When lumps of iron rained down over the Twannberg mountain and the neighbouring Jura peaks around 200,000 years ago, it must have been a pretty heavy shower. Over the last the last few years, scientists from the Natural History Museum Bern (NHMB) and the Physics Institute at the University of Bern have teamed up with numerous private meteorite collectors to find almost 1000 fragments of an asteroid which fell in the region north of the Bielersee. The "Hunters of the Hidden Treasure", as the crew was affectionately described in a special exhibition dedicated to the Twannberg Meteorite, were particularly successful on and around Mont Sujet, where they discovered a strewn field that was still largely intact. On the basis of the debris they found, the asteroid appears to have been 4 - 20 metres in diameter before the explosion, and to have weighed at least 250 tonnes. Beda Hofmann couldn't believe his luck: "To find something as significant as this right on our doorstep is like winning the lottery," the scientist declares.
When a farmer's wife found the first of these fragments in a field in 1984, there was nothing to indicate that a dramatic shower of rocks may once have fallen from the sky. It wasn't until Marc Jost found a second fragment of the iron meteorite in an attic that anyone began to take an interest at all. The chance find turned Jost, a carpenter by trade, into a passionate meteorite hunter. His curiosity and persistence were important factors in the discovery of the Twannberg Meteorite. Not only did Jost find numerous fragments on his own by tirelessly searching the area with a metal detector and a spade, he also used his contacts in the meteorite hunting scene to get over 50 collectors from all over the world to join him.
The exposure of what would turn out to be a scientific sensation was then down to a whole host of other people. Maunel Eggimann and Hannes Weiss made a major series of finds in the Twannbachschlucht gorge, and it was ultimately this which led Hofmann to realise that an iron meteorite shower must once have fallen over the Twannberg region. Hofmann assumed the leadership of a group made up of scientists on the one hand and meteorite collectors on the other, and between 2014 and 2016 the team carried out five search missions to look for hidden remnants of the shower. Not only was the campaign extremely successful, it also increased the group members' respect for each other no end. "The collectors sometimes went out for hours or days on their own. Without their stamina and perseverance we would never have found as much as we did," believes Hofmann.
Some of the fragments found were presented by the NHMB at the year-long special exhibition about the Twannberg Meteorite that ended in August 2017. The exhibition was the preliminary climax of a project which, in the near future, may shift is focus towards the area around the Neuenburgersee, where according to Hofmann: "there's a chance that we might make more major finds."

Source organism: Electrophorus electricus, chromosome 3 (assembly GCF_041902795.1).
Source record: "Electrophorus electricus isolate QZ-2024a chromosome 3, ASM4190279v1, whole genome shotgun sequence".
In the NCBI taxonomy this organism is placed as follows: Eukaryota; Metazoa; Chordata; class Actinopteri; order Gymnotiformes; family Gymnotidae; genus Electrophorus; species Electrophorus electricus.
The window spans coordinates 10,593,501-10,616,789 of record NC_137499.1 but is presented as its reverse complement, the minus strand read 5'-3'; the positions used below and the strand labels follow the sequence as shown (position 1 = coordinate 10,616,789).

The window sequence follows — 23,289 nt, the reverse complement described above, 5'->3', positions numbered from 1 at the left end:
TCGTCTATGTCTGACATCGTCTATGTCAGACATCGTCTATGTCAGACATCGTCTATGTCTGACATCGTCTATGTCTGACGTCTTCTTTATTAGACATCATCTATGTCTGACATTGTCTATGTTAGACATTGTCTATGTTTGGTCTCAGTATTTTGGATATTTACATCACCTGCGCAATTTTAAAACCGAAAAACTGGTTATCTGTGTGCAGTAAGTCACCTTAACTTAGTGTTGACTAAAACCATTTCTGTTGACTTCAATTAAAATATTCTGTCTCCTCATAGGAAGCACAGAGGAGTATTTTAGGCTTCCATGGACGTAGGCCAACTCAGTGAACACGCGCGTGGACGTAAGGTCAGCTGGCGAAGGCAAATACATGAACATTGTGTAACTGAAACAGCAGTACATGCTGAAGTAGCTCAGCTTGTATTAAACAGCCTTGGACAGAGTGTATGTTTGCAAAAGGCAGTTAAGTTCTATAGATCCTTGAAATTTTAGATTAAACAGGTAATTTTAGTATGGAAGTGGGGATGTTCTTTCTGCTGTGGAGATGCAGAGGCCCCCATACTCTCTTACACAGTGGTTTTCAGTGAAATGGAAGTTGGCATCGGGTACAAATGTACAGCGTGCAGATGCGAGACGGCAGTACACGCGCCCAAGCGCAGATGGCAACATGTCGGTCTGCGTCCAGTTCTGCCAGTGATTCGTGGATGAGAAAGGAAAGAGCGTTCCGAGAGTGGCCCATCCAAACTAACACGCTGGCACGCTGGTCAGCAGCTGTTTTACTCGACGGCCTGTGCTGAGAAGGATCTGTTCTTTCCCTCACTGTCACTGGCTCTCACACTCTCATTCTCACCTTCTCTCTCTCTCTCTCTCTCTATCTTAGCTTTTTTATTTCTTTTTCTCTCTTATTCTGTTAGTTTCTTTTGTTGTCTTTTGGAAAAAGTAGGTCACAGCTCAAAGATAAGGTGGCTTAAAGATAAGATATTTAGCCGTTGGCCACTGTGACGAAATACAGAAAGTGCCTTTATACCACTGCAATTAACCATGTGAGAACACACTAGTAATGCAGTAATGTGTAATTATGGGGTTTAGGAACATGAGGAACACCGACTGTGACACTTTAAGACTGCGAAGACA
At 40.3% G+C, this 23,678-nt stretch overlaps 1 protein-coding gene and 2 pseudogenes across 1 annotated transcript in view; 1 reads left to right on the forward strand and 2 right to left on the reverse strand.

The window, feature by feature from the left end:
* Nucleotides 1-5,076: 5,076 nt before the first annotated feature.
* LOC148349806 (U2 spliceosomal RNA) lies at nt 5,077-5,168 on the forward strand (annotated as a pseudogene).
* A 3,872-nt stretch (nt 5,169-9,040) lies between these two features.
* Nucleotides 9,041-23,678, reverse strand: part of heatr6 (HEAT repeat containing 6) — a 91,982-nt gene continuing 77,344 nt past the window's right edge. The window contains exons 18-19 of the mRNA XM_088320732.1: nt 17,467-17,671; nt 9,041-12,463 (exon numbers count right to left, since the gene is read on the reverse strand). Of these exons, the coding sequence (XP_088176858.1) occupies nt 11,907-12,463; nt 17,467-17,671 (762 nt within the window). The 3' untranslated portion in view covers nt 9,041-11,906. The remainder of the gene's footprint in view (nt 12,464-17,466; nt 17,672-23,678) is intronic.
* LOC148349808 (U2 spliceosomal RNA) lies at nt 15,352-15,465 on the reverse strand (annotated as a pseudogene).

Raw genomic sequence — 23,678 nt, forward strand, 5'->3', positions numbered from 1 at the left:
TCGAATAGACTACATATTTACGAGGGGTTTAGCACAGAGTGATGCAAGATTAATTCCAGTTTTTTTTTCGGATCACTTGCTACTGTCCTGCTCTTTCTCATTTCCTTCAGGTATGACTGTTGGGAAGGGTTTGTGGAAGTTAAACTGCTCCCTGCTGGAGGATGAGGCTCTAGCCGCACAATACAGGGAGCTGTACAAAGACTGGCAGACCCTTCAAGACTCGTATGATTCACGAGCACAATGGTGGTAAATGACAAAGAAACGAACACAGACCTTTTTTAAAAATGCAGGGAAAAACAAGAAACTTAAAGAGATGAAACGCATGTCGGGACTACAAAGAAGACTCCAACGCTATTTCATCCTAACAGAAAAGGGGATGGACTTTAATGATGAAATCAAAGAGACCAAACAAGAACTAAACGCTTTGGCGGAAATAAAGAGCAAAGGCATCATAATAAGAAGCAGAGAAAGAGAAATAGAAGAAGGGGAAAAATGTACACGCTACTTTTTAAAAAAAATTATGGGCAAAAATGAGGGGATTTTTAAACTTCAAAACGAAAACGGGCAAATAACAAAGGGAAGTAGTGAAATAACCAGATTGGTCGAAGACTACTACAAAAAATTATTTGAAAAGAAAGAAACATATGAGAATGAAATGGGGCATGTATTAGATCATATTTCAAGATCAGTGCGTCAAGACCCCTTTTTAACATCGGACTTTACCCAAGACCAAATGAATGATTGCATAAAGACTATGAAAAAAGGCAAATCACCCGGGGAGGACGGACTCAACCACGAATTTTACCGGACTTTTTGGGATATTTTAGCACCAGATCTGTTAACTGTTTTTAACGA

The Twannberg meteorite
The Twannberg Meteorite is unusual in many respects:
- It is the largest of the eight meteorites known to have fallen in Switzerland, and the only one of which more than one fragment has been found - i.e. whose strewn field is known.
- The strewn field is one of the largest in Europe.
- Along with Morasko (Poland) and Muonionalusta (Sweden) it is one of the most significant iron strewn fields in Europe.
- The iron which makes up the meteorite has a particularly low nickel content. There are only six specimens of this type of meteorite in the world, and they date from just 2 million years after the birth of the solar system, which took place 4,567 billion years ago.
The Oman project
Beda Hofmann has found the perfect place to escape the Swiss winter. When the trees here are stiff with frost, Hofmann can be found the desert. Since 2001, the irresistible pull of meteorite research has been taking him and a team of colleagues to look for rocks from space in the deserts of Oman and Saudi Arabia. Luxurious the expeditions are not, however. The researchers travel by four-by-four into a region with a larger surface area than Switzerland, where they spend hours on end during the day searching for extraterrestrial gravel. At night, the group bivvies in the wilderness, sleeping on camp beds under the stars at temperatures sometimes just barely above freezing. The parched limestone of the desert in Oman is ideal terrain for the scientists, as the sand is light coloured enough for them to see the black stones, pebbles and grains with the naked eye. Accordingly, the collection which the research group led by Hofmann and his Geneva-based colleague Edwin Gnos has built up is already impressively large, currently (2017) numbering over 6000 rock samples. The Oman Meteorites Collection is unique: "There's no comparable collection from any other hot desert region anywhere in the world," Hofmann explains. The finds provide evidence of approximately 1000 meteorite showers - more or less equivalent to the number of showers observed globally in the last 200 years. As well as some spectacular specimens, the trips to Oman and neighbouring Saudi Arabia have generated a wealth of scientific output. Hofmann has created a database which already contains around 30 journal articles, over 70 term papers and a dozen dissertations and theses.